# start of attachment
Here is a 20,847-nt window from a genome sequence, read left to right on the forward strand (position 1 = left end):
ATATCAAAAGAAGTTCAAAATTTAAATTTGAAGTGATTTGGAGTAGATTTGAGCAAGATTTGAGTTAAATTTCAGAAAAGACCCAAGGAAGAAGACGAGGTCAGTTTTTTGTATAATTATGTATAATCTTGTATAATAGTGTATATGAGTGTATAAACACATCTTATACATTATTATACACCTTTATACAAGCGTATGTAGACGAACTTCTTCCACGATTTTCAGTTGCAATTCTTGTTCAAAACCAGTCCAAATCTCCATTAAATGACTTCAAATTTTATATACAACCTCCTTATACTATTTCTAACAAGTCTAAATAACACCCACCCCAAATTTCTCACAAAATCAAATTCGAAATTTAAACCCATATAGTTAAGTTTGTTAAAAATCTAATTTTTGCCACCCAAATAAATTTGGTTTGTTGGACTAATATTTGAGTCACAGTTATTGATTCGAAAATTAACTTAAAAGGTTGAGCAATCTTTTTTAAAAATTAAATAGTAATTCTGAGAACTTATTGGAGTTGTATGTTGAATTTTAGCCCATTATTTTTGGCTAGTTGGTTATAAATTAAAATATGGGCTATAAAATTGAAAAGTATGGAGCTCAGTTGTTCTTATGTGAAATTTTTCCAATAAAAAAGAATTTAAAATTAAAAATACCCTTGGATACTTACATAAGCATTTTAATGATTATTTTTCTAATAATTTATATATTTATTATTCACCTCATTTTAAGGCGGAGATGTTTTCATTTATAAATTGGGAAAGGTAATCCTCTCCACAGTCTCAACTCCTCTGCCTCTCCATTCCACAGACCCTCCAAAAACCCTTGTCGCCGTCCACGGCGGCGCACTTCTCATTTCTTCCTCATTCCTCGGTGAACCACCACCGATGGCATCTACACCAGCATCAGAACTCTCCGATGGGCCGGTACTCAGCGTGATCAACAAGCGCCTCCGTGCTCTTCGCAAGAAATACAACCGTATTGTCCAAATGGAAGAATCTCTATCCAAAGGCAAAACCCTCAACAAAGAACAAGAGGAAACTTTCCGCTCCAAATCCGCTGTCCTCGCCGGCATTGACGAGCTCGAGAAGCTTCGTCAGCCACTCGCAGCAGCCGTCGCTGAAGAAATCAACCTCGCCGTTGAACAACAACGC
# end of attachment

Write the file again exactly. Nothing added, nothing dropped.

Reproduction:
Here is a 20,847-nt window from a genome sequence, read left to right on the forward strand (position 1 = left end):
ATATCAAAAGAAGTTCAAAATTTAAATTTGAAGTGATTTGGAGTAGATTTGAGCAAGATTTGAGTTAAATTTCAGAAAAGACCCAAGGAAGAAGACGAGGTCAGTTTTTTGTATAATTATGTATAATCTTGTATAATAGTGTATATGAGTGTATAAACACATCTTATACATTATTATACACCTTTATACAAGCGTATGTAGACGAACTTCTTCCACGATTTTCAGTTGCAATTCTTGTTCAAAACCAGTCCAAATCTCCATTAAATGACTTCAAATTTTATATACAACCTCCTTATACTATTTCTAACAAGTCTAAATAACACCCACCCCAAATTTCTCACAAAATCAAATTCGAAATTTAAACCCATATAGTTAAGTTTGTTAAAAATCTAATTTTTGCCACCCAAATAAATTTGGTTTGTTGGACTAATATTTGAGTCACAGTTATTGATTCGAAAATTAACTTAAAAGGTTGAGCAATCTTTTTTAAAAATTAAATAGTAATTCTGAGAACTTATTGGAGTTGTATGTTGAATTTTAGCCCATTATTTTTGGCTAGTTGGTTATAAATTAAAATATGGGCTATAAAATTGAAAAGTATGGAGCTCAGTTGTTCTTATGTGAAATTTTTCCAATAAAAAAGAATTTAAAATTAAAAATACCCTTGGATACTTACATAAGCATTTTAATGATTATTTTTCTAATAATTTATATATTTATTATTCACCTCATTTTAAGGCGGAGATGTTTTCATTTATAAATTGGGAAAGGTAATCCTCTCCACAGTCTCAACTCCTCTGCCTCTCCATTCCACAGACCCTCCAAAAACCCTTGTCGCCGTCCACGGCGGCGCACTTCTCATTTCTTCCTCATTCCTCGGTGAACCACCACCGATGGCATCTACACCAGCATCAGAACTCTCCGATGGGCCGGTACTCAGCGTGATCAACAAGCGCCTCCGTGCTCTTCGCAAGAAATACAACCGTATTGTCCAAATGGAAGAATCTCTATCCAAAGGCAAAACCCTCAACAAAGAACAAGAGGAAACTTTCCGCTCCAAATCCGCTGTCCTCGCCGGCATTGACGAGCTCGAGAAGCTTCGTCAGCCACTCGCAGCAGCCGTCGCTGAAGAAATCAACCTCGCCGTTGAACAACAACGC